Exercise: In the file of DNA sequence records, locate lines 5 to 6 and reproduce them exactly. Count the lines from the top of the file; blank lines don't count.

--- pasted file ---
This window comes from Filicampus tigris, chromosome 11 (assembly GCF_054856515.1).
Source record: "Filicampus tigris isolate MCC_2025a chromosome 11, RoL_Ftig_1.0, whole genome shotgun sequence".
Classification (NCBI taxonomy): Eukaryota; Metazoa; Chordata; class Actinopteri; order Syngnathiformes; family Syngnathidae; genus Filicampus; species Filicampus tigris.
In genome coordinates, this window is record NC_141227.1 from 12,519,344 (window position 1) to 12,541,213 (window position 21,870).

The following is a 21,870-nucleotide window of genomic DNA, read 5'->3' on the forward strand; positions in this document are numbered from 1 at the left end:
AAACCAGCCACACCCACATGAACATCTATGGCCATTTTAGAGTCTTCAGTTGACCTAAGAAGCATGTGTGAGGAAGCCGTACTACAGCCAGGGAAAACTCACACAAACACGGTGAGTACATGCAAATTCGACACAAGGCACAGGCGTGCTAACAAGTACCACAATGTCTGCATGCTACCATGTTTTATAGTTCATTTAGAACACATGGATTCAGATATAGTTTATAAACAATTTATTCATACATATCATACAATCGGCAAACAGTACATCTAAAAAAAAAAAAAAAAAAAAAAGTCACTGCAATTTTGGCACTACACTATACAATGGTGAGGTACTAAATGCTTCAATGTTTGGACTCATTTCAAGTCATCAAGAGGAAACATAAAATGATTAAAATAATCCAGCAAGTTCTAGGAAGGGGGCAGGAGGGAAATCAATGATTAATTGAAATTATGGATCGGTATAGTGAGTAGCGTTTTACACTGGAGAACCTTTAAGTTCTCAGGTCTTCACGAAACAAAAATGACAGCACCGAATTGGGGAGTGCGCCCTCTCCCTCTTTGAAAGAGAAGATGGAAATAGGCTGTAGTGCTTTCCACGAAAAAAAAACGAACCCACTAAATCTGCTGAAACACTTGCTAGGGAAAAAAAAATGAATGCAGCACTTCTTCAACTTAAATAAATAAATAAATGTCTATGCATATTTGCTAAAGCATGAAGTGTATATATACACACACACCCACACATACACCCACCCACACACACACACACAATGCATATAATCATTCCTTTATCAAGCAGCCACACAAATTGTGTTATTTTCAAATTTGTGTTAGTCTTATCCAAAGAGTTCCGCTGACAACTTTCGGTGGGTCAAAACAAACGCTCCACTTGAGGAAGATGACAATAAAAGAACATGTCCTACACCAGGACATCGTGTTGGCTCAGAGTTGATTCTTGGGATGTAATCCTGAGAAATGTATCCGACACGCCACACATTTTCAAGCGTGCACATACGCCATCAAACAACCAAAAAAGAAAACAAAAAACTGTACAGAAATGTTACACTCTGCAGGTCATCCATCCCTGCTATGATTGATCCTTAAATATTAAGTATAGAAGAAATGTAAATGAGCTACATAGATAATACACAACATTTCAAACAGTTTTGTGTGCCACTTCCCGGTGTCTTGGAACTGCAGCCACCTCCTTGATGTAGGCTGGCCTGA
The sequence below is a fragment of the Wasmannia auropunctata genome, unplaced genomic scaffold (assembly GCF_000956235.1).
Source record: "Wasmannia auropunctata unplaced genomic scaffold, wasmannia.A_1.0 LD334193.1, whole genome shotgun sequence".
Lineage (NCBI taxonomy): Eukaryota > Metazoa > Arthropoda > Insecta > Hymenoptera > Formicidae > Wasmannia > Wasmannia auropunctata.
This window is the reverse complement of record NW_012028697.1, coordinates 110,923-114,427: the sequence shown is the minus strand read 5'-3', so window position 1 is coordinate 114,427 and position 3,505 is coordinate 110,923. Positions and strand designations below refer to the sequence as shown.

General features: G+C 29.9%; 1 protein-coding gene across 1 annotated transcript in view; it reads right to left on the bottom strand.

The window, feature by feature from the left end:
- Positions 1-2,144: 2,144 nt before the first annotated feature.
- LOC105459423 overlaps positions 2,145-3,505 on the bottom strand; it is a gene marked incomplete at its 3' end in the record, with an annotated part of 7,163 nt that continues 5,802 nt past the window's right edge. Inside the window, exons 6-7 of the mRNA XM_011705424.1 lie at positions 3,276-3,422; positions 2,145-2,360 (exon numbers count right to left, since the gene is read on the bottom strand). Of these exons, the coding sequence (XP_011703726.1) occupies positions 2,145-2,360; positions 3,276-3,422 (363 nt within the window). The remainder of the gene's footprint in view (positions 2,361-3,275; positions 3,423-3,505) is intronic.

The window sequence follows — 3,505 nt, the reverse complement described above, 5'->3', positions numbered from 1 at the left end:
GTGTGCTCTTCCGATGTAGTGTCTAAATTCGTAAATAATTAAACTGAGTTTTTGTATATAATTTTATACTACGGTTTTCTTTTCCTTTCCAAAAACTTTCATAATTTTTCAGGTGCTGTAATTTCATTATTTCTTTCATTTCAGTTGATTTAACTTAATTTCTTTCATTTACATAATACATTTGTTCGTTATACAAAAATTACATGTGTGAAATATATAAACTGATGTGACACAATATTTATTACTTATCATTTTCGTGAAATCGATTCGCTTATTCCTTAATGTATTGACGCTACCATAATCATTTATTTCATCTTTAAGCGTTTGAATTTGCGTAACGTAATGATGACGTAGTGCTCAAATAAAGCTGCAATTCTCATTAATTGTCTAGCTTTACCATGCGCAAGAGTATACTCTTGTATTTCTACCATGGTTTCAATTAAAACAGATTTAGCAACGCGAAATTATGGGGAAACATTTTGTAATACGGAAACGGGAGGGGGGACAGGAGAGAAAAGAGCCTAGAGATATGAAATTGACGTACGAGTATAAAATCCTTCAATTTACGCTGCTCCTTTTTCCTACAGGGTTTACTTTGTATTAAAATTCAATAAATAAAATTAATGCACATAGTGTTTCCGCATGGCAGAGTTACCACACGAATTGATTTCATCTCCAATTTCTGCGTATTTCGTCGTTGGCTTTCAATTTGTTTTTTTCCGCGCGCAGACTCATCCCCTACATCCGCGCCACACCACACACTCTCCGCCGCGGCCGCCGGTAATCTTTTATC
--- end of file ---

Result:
The following is a 21,870-nucleotide window of genomic DNA, read 5'->3' on the forward strand; positions in this document are numbered from 1 at the left end:
AAACCAGCCACACCCACATGAACATCTATGGCCATTTTAGAGTCTTCAGTTGACCTAAGAAGCATGTGTGAGGAAGCCGTACTACAGCCAGGGAAAACTCACACAAACACGGTGAGTACATGCAAATTCGACACAAGGCACAGGCGTGCTAACAAGTACCACAATGTCTGCATGCTACCATGTTTTATAGTTCATTTAGAACACATGGATTCAGATATAGTTTATAAACAATTTATTCATACATATCATACAATCGGCAAACAGTACATCTAAAAAAAAAAAAAAAAAAAAAAGTCACTGCAATTTTGGCACTACACTATACAATGGTGAGGTACTAAATGCTTCAATGTTTGGACTCATTTCAAGTCATCAAGAGGAAACATAAAATGATTAAAATAATCCAGCAAGTTCTAGGAAGGGGGCAGGAGGGAAATCAATGATTAATTGAAATTATGGATCGGTATAGTGAGTAGCGTTTTACACTGGAGAACCTTTAAGTTCTCAGGTCTTCACGAAACAAAAATGACAGCACCGAATTGGGGAGTGCGCCCTCTCCCTCTTTGAAAGAGAAGATGGAAATAGGCTGTAGTGCTTTCCACGAAAAAAAAACGAACCCACTAAATCTGCTGAAACACTTGCTAGGGAAAAAAAAATGAATGCAGCACTTCTTCAACTTAAATAAATAAATAAATGTCTATGCATATTTGCTAAAGCATGAAGTGTATATATACACACACACCCACACATACACCCACCCACACACACACACACAATGCATATAATCATTCCTTTATCAAGCAGCCACACAAATTGTGTTATTTTCAAATTTGTGTTAGTCTTATCCAAAGAGTTCCGCTGACAACTTTCGGTGGGTCAAAACAAACGCTCCACTTGAGGAAGATGACAATAAAAGAACATGTCCTACACCAGGACATCGTGTTGGCTCAGAGTTGATTCTTGGGATGTAATCCTGAGAAATGTATCCGACACGCCACACATTTTCAAGCGTGCACATACGCCATCAAACAACCAAAAAAGAAAACAAAAAACTGTACAGAAATGTTACACTCTGCAGGTCATCCATCCCTGCTATGATTGATCCTTAAATATTAAGTATAGAAGAAATGTAAATGAGCTACATAGATAATACACAACATTTCAAACAGTTTTGTGTGCCACTTCCCGGTGTCTTGGAACTGCAGCCACCTCCTTGATGTAGGCTGGCCTGA